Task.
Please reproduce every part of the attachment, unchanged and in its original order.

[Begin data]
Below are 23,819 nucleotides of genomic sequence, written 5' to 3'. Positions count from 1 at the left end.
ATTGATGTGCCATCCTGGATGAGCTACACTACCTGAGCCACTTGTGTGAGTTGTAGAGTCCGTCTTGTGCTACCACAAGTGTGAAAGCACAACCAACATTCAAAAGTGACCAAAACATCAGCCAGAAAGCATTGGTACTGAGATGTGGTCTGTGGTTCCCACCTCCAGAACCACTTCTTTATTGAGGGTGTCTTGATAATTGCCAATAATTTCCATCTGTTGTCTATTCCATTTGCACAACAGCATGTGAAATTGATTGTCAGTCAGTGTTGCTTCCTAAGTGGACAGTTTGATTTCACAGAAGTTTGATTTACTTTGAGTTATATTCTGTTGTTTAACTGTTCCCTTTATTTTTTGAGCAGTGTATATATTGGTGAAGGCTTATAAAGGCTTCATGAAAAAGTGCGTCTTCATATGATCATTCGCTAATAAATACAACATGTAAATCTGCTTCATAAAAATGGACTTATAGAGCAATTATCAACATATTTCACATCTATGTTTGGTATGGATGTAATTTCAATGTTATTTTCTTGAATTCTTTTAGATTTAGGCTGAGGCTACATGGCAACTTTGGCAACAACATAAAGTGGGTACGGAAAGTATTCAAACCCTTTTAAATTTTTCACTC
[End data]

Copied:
Below are 23,819 nucleotides of genomic sequence, written 5' to 3'. Positions count from 1 at the left end.
ATTGATGTGCCATCCTGGATGAGCTACACTACCTGAGCCACTTGTGTGAGTTGTAGAGTCCGTCTTGTGCTACCACAAGTGTGAAAGCACAACCAACATTCAAAAGTGACCAAAACATCAGCCAGAAAGCATTGGTACTGAGATGTGGTCTGTGGTTCCCACCTCCAGAACCACTTCTTTATTGAGGGTGTCTTGATAATTGCCAATAATTTCCATCTGTTGTCTATTCCATTTGCACAACAGCATGTGAAATTGATTGTCAGTCAGTGTTGCTTCCTAAGTGGACAGTTTGATTTCACAGAAGTTTGATTTACTTTGAGTTATATTCTGTTGTTTAACTGTTCCCTTTATTTTTTGAGCAGTGTATATATTGGTGAAGGCTTATAAAGGCTTCATGAAAAAGTGCGTCTTCATATGATCATTCGCTAATAAATACAACATGTAAATCTGCTTCATAAAAATGGACTTATAGAGCAATTATCAACATATTTCACATCTATGTTTGGTATGGATGTAATTTCAATGTTATTTTCTTGAATTCTTTTAGATTTAGGCTGAGGCTACATGGCAACTTTGGCAACAACATAAAGTGGGTACGGAAAGTATTCAAACCCTTTTAAATTTTTCACTC